Daedalochila delecta is part of the informal group Pulmonata, which contains all of the snails and slugs that have adapted from water and can breathe air. The majority of the pulmonates are land snails, or freshwater snails and slugs (Hickman et al 2009). These species have adapted from the majority of the gastropods because they have migrated to land. To make this change the mantle cavity of the snail evolved into a lung cavity in which the snail is able to breathe in air. With this loss of gills, snails started migrating onto land, most still residing near some source of water. Also with the creation of the lung cavity, the pneumostome now carries the function of forcibly expelling air (as well as waste)(Hickman et al 2009).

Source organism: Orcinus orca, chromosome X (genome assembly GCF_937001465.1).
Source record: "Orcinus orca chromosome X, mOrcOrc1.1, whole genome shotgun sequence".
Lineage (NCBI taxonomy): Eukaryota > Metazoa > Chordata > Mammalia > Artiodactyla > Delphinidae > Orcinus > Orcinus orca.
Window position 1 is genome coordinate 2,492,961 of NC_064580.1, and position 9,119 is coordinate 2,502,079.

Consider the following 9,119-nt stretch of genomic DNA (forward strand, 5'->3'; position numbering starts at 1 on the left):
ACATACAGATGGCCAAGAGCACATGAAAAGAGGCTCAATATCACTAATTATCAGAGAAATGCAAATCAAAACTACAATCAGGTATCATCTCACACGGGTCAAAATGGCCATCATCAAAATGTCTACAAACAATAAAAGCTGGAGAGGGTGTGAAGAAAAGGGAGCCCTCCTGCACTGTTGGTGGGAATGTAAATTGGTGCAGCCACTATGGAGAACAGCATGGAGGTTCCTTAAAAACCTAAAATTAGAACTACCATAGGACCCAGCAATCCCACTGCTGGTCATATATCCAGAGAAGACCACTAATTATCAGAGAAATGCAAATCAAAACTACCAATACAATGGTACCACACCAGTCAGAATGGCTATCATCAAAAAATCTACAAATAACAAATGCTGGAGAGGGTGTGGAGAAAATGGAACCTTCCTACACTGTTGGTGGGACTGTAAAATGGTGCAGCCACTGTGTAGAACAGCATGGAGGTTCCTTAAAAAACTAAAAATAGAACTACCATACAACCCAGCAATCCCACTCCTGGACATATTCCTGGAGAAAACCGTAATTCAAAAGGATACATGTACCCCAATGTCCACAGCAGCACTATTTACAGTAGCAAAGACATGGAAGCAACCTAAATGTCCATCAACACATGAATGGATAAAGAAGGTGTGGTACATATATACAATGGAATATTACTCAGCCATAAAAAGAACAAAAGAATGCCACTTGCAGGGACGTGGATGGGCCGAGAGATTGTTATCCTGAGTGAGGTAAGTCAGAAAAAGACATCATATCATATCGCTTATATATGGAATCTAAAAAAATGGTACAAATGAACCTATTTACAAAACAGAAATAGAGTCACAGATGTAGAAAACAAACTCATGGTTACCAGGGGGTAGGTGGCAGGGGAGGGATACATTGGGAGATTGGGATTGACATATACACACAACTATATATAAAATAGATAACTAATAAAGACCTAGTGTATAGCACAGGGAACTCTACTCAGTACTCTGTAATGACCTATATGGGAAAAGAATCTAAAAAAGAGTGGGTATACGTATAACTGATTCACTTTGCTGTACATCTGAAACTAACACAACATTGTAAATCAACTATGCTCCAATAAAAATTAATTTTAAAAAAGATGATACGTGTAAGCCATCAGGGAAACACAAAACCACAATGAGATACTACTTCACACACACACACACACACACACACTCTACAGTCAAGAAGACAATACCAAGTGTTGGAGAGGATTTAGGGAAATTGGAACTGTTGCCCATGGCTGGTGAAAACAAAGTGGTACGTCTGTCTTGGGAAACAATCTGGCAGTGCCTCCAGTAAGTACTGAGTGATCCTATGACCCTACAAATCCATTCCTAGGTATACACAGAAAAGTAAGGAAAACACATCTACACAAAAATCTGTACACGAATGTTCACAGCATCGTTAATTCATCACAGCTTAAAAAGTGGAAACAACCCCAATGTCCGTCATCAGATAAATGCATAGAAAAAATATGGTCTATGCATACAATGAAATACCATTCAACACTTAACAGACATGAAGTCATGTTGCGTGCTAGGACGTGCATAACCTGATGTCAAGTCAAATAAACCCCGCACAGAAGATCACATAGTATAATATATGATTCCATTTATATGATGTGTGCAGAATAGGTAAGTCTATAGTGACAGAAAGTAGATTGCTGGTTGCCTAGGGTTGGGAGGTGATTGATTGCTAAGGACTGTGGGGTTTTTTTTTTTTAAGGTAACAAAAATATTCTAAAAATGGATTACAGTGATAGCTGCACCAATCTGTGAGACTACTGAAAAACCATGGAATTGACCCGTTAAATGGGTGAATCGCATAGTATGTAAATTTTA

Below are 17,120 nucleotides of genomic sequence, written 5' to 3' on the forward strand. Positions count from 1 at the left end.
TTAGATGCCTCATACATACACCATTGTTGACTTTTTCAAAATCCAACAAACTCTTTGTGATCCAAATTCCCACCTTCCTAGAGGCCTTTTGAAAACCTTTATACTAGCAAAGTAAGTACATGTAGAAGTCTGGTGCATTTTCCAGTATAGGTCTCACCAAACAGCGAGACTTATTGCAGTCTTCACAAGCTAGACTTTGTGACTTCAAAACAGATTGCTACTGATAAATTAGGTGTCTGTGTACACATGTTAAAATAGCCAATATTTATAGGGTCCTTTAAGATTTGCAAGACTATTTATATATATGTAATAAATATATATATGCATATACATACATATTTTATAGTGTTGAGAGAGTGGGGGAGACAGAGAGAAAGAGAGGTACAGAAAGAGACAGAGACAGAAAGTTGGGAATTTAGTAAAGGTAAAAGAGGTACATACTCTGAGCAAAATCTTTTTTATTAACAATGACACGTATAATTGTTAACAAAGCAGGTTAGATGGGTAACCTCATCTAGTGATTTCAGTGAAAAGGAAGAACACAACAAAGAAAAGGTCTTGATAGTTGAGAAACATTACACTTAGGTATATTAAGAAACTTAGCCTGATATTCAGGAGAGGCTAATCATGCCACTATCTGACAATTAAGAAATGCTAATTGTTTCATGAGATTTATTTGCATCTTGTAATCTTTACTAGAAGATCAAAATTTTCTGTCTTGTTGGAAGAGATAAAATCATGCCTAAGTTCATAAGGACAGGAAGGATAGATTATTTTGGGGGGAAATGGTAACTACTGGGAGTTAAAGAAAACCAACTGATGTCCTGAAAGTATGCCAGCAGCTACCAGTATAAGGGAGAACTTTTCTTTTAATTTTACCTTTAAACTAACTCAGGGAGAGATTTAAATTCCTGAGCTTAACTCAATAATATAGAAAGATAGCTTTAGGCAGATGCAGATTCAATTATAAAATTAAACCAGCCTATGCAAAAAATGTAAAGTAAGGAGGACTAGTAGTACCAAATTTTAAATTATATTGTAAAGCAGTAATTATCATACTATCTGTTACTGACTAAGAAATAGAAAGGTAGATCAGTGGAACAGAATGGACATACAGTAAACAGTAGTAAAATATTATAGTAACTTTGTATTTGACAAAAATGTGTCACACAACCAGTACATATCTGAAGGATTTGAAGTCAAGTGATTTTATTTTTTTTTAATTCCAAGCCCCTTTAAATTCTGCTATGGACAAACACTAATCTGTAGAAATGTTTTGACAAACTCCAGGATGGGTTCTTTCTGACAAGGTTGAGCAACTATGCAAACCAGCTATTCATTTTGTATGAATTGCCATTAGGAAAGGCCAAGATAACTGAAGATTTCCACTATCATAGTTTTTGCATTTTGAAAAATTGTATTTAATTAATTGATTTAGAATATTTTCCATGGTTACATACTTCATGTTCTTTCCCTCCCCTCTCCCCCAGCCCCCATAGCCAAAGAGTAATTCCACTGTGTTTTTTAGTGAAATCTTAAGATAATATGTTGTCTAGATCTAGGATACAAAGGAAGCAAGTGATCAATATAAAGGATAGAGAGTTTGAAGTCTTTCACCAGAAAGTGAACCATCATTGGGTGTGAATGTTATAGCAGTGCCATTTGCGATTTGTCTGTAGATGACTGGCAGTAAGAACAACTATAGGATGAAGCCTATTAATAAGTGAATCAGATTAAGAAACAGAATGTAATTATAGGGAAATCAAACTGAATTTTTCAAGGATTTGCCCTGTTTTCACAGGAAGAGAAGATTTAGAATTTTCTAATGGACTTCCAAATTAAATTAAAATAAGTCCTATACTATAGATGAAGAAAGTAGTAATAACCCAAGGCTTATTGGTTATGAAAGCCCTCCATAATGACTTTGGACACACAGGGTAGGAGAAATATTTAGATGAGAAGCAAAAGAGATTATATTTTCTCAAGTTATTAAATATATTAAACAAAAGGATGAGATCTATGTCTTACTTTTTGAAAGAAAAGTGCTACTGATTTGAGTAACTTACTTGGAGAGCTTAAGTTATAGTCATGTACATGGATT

The operculum is another adaptation made by these snails. The operculum (meaning “little lid”) is a calcareous lid that the snail uses to protect himself from predators and other environmental stimuli (Gillis 2011). In order to move, a gastropod uses the head-foot portion of the body, and a set of muscular contractions (Hickman et al 2009).

 Another adaptation the pulmonates made is the radula. The radula was adopted by marine snails to scrape algae off of substrates, but is also used in land snails for protruding, cutting, and tearing its food (Hickman et al 2009). In the genus Daedalochila, adaptation has happened through the snail’s teeth and shape of each snail’s aperture (Pilsbry, 1946). The different species of this genus are based on differences in these features (Tyron 1867).

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